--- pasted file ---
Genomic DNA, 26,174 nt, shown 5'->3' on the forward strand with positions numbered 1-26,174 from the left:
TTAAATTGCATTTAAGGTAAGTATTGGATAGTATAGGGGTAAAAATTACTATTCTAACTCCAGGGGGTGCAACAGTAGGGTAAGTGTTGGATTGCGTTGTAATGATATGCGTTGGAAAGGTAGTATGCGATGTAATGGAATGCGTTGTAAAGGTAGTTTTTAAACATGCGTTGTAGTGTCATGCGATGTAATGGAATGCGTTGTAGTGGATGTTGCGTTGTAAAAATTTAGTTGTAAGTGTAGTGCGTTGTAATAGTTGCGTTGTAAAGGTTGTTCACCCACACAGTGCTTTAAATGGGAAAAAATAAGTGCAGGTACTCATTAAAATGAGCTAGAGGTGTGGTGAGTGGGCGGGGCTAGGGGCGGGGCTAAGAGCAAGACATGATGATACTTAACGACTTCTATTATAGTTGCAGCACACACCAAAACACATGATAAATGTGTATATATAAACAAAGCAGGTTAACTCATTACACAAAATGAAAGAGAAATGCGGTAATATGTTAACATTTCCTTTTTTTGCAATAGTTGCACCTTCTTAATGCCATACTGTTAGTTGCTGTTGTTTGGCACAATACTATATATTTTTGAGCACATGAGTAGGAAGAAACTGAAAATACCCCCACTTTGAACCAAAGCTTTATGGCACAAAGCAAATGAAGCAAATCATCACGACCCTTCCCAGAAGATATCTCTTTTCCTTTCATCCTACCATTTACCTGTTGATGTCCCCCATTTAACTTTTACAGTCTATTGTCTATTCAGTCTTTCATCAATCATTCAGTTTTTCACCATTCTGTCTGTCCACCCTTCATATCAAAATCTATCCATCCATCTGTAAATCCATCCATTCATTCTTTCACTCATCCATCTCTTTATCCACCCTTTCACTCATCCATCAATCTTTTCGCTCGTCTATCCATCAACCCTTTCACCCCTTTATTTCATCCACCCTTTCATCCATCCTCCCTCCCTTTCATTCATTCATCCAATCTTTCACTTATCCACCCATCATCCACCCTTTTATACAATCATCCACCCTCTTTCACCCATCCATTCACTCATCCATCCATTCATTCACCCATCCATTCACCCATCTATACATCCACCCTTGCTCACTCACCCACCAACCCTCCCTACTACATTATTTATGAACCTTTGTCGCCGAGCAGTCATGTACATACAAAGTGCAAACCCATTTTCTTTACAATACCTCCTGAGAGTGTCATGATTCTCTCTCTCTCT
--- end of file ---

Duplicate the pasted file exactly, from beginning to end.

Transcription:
Genomic DNA, 26,174 nt, shown 5'->3' on the forward strand with positions numbered 1-26,174 from the left:
TTAAATTGCATTTAAGGTAAGTATTGGATAGTATAGGGGTAAAAATTACTATTCTAACTCCAGGGGGTGCAACAGTAGGGTAAGTGTTGGATTGCGTTGTAATGATATGCGTTGGAAAGGTAGTATGCGATGTAATGGAATGCGTTGTAAAGGTAGTTTTTAAACATGCGTTGTAGTGTCATGCGATGTAATGGAATGCGTTGTAGTGGATGTTGCGTTGTAAAAATTTAGTTGTAAGTGTAGTGCGTTGTAATAGTTGCGTTGTAAAGGTTGTTCACCCACACAGTGCTTTAAATGGGAAAAAATAAGTGCAGGTACTCATTAAAATGAGCTAGAGGTGTGGTGAGTGGGCGGGGCTAGGGGCGGGGCTAAGAGCAAGACATGATGATACTTAACGACTTCTATTATAGTTGCAGCACACACCAAAACACATGATAAATGTGTATATATAAACAAAGCAGGTTAACTCATTACACAAAATGAAAGAGAAATGCGGTAATATGTTAACATTTCCTTTTTTTGCAATAGTTGCACCTTCTTAATGCCATACTGTTAGTTGCTGTTGTTTGGCACAATACTATATATTTTTGAGCACATGAGTAGGAAGAAACTGAAAATACCCCCACTTTGAACCAAAGCTTTATGGCACAAAGCAAATGAAGCAAATCATCACGACCCTTCCCAGAAGATATCTCTTTTCCTTTCATCCTACCATTTACCTGTTGATGTCCCCCATTTAACTTTTACAGTCTATTGTCTATTCAGTCTTTCATCAATCATTCAGTTTTTCACCATTCTGTCTGTCCACCCTTCATATCAAAATCTATCCATCCATCTGTAAATCCATCCATTCATTCTTTCACTCATCCATCTCTTTATCCACCCTTTCACTCATCCATCAATCTTTTCGCTCGTCTATCCATCAACCCTTTCACCCCTTTATTTCATCCACCCTTTCATCCATCCTCCCTCCCTTTCATTCATTCATCCAATCTTTCACTTATCCACCCATCATCCACCCTTTTATACAATCATCCACCCTCTTTCACCCATCCATTCACTCATCCATCCATTCATTCACCCATCCATTCACCCATCTATACATCCACCCTTGCTCACTCACCCACCAACCCTCCCTACTACATTATTTATGAACCTTTGTCGCCGAGCAGTCATGTACATACAAAGTGCAAACCCATTTTCTTTACAATACCTCCTGAGAGTGTCATGATTCTCTCTCTCTCT